So once she found a reliable food source, she wasn't going to let it alone.

Hummingbird, Higbee Beach, Cape May, NJ (Margo D. Beller)
This is typical. What wasn't typical was when the second hummingbird showed up a couple of days later.

I didn't realize it at first. When the first one - I'll call her Alpha - would stop by, she would feed, then back up and take off to the north, toward a high hedge I keep as privacy from the neighbors. Then I noticed she would fly up to the nearby apple tree, or head east, past my yard and to the next street.

The other morning I took my folding chair outside to drink my coffee and watch the feeder. In came the hummer - and then in came a second one to chase her off. The chaser was Alpha, with the dark head. The one chased off came back about five minutes later. I noticed her head was much lighter green and when she flew off, it was to the apple tree. This one is Beta.

Several times now I have seen Alpha at the feeder and Beta feeding from the coral bells, or Beta at the feeder and Alpha chasing her off, then coming back to feed.

All of this is fun to watch but there are some serious issues under all the feeding and chasing.

These females are making the constant trip to the feeder so they have the energy to sit on their nest or catch food for their young. In my part of suburbia, homeowners leave it to the landscapers to put in their plants and they are usually dull shrubs that do not flower and are cheap to replace. If they have flowers, it is a hanging basket and the flowers are generally not the orange or red trumpets hummingbirds prefer. They don't even have scent, most of the time.

I do have flowers hummingbirds like - bee balm, butterfly bush, salvia, coral bells, columbine - but the deer eat most of them too, and these plants are behind netting as a result. That is the reason for the dull shrubs - easy to replace when eaten by deer and not so lovely as to be missed and thus easily replaced.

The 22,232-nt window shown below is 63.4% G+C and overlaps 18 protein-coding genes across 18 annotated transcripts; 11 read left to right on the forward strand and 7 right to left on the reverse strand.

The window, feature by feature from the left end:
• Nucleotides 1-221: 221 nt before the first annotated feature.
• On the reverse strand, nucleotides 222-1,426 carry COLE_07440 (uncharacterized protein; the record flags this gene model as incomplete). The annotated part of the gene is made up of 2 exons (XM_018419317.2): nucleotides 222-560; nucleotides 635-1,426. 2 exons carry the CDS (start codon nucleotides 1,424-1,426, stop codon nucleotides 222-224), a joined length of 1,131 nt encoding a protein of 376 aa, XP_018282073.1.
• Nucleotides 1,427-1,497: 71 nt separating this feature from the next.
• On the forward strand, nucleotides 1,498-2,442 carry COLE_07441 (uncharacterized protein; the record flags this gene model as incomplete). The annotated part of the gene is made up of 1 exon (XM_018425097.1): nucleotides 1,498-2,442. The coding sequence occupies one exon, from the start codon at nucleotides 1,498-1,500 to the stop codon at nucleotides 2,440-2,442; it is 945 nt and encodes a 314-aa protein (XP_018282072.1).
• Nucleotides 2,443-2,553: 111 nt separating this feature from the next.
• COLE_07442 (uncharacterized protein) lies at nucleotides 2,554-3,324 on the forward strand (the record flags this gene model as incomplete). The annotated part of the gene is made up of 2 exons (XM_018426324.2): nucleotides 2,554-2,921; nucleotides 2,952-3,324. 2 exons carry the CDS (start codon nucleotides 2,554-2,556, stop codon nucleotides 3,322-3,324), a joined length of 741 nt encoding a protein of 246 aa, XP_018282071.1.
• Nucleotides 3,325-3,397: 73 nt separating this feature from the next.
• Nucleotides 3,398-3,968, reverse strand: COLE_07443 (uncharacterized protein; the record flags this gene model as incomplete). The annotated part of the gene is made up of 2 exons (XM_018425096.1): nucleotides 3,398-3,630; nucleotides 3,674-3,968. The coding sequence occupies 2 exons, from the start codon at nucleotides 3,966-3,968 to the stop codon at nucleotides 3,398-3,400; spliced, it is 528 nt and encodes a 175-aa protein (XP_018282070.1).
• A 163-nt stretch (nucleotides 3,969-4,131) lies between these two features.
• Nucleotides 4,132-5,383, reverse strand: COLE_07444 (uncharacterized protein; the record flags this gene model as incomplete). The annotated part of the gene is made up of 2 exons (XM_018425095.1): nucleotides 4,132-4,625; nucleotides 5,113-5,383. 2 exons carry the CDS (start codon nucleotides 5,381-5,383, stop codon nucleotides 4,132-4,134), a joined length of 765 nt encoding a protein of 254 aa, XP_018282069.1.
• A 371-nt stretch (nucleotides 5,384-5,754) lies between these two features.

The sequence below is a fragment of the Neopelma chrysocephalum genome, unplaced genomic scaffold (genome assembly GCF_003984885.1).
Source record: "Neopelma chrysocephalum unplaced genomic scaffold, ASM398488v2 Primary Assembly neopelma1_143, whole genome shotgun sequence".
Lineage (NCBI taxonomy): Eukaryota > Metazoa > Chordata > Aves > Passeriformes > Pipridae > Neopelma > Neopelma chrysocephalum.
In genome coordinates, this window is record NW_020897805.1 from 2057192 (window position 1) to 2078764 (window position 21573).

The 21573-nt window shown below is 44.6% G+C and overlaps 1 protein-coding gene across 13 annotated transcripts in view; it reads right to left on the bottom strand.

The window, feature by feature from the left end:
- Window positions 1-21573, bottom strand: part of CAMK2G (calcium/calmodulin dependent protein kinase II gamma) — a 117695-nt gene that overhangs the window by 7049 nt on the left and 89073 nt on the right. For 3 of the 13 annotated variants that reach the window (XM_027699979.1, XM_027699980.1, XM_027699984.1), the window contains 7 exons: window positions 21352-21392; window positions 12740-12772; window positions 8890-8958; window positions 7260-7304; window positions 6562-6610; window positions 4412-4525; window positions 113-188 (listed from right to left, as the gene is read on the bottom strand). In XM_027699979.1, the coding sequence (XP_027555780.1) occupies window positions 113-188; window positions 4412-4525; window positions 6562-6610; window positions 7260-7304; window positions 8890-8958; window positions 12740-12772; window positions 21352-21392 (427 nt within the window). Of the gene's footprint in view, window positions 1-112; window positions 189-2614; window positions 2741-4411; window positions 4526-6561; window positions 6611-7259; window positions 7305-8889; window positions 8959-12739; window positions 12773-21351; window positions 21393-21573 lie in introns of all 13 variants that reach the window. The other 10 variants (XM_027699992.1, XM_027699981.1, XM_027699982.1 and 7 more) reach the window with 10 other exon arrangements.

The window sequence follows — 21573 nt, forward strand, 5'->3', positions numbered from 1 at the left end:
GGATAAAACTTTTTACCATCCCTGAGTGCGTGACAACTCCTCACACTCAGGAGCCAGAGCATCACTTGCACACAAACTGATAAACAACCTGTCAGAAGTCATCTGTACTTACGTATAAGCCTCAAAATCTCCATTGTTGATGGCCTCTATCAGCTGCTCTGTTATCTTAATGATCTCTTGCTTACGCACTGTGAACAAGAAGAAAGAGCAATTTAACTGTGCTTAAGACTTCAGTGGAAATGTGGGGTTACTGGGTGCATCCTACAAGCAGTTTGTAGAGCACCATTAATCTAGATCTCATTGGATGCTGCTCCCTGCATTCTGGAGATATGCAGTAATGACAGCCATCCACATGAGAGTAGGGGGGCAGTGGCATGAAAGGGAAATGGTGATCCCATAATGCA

My feeder is hanging on that pole in the shade behind netting, too.

When overdevelopment tears up fields of wildflowers and suburban sprawl doesn't replace the lost plants, you don't give a hummingbird a lot of choices. It doesn't have unlimited time and energy to look around.

Hummer drawn by my friend's zinnias (Margo D. Beller)
A feeder, however, is another matter. You buy one at any store. It is usually red either in whole or in part. You boil one-quarter cup of sugar for every cup of water until the sugar is dissolved, wait for it to cool and put it in the feeder. Hang it outside.

There! You've just helped out a hummingbird.

I see many yards with hummingbird feeders, even those with dull shrubs. People like watching hummingbirds. They are fascinating creatures. One second there's a feeder and the next there is a tiny bird sitting and taking long drinks with her very long, thin tongue. Then she rises up and is gone.

They fly backwards. Their wings beat so fast you can hear the blur. Several times I have come face to face with a hummingbird. When it doesn't feel threatened, it wants to check you out. We look at each other, it gives me a small "chip" and takes off. Working in the garden, I've heard an angry squeak and knew I was working in an area where the hummingbird, easily annoyed, was going to check out the nearby plants.

Ruby-throated hummingbirds are not considered to be endangered. More people are putting out feeders and, if global warming continues, hummers might be hanging around beyond late summer when they generally head south to Central America.

I enjoy watching the antics of Alpha and Beta, and if global warming keeps them around longer it might even be worth it. I have lots of sugar.